In the Air Force:
Aerospace Medical Service; Aerospace Medical Service Apprentice, Independent Duty Medical Technician; Aerospace Medical Service Craftsman, Independent Duty Medical Technician; Aerospace Medical Service Helper, Flight and Operational Medical Technician; Aerospace Medical Service Journeyman, Flight and Operational Medical Technician; Dental Assistant Apprentice; Dental Assistant Journeyman; Emergency Management Helper; Health Services Management Apprentice; Nondestructive Inspection
In the Army:
Chemical, Biological, Radiological, and Nuclear (CBRN); Nuclear and Countering Weapons of Mass Destruction (CWMD)
Tremendous energy is trapped in the nucleus of a tiny atom. Harnessing that energy is the work of nuclear engineers. They search for efficient ways to capture the energy from disintegrating atoms, or from the fusion of atoms, and put it to use. Nuclear engineers develop a variety of applications for nuclear energy, including diagnosing and treating illnesses… and in systems to power ships and spacecraft. Many of these engineers work with nuclear reactors, the source of energy for power plants to provide heat and electricity to many homes and businesses. The resources used in nuclear power generate potentially dangerous radioactivity. So nuclear engineers in power plants develop safety practices, and ensure that nuclear waste is disposed of with care. Their job doesn’t stop after designing cutting-edge new technology— they oversee operations and maintenance, and issue immediate emergency shutdowns if there are malfunctions. The majority of nuclear engineers work full-time for public utilities or engineering consulting firms. They sometimes collaborate with other kinds of engineers to improve each other’s system designs. A bachelor’s degree in nuclear engineering is the typical entry-level requirement for this field some positions require a master’s degree or Ph.D. Nuclear engineers carry a large responsibility to safely manage a resource many people have come to depend on.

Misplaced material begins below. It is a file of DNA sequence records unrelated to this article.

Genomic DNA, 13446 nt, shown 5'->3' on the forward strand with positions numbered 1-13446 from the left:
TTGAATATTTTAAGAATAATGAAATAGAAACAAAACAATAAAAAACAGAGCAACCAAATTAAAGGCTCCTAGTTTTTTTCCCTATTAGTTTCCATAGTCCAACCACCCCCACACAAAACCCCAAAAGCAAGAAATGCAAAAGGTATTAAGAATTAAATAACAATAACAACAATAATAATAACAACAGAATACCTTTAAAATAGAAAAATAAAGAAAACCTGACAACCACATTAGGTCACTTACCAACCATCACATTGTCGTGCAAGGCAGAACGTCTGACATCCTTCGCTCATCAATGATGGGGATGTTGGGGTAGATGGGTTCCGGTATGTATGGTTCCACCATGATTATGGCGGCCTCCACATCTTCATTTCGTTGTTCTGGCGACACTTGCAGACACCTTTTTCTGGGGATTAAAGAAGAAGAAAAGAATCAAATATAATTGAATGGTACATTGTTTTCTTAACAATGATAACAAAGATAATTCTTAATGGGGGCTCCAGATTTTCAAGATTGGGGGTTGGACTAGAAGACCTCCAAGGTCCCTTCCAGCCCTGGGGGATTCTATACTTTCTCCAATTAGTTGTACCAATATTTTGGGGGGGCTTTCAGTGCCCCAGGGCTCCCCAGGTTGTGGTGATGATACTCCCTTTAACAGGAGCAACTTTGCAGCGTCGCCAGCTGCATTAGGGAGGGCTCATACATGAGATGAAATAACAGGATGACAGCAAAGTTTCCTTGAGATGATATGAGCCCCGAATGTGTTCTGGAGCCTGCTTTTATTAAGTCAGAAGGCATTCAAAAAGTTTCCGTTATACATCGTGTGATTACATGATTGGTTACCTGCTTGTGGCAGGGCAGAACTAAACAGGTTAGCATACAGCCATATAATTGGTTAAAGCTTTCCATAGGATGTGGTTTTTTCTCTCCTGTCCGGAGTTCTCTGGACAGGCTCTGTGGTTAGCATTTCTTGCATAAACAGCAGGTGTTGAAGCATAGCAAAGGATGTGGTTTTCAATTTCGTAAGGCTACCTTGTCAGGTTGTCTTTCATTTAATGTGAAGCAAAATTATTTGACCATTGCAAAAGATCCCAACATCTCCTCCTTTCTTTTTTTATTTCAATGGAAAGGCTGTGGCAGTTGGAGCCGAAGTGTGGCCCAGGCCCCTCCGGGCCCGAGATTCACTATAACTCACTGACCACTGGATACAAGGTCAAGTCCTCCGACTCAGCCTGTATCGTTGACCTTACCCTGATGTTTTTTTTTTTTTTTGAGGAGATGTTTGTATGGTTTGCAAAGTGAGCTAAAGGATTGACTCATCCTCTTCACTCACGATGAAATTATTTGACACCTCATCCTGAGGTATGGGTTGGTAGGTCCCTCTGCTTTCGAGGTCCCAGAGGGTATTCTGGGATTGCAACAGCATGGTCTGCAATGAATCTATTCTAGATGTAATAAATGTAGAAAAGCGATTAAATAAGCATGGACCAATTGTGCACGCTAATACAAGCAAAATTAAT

What they do:
Assist nuclear physicists, nuclear engineers, or other scientists in laboratory, power generation, or electricity production activities. May operate, maintain, or provide quality control for nuclear testing and research equipment. May monitor radiation.
On the job, you would:
Follow nuclear equipment operational policies and procedures that ensure environmental safety.
Conduct surveillance testing to determine safety of nuclear equipment.
Monitor nuclear reactor equipment performance to identify operational inefficiencies, hazards, or needs for maintenance or repair.
Safety and Government
public safety and security
law and government
Engineering and Technology
product and service development
Math and Science
Education and Training
teaching and course design
keeping track of how well people and/or groups are doing in order to make improvements
listening to others, not interrupting, and asking good questions
noticing a problem and figuring out the best way to solve it
communicate by speaking
read and understand what is written
quickly compare groups of letters, numbers, pictures, or other things
see hidden patterns
Ideas and Logic
make general rules or come up with answers from lots of detailed information
order or arrange things
pay attention to something without being distracted
People interested in this work like activities that include practical, hands-on problems and solutions.
They do well at jobs that need:
Attention to Detail
You might use software like this on the job:
Data base user interface and query software
Structured query language SQL
Operating system software
Get started on your career:
New job opportunities are less likely in the future.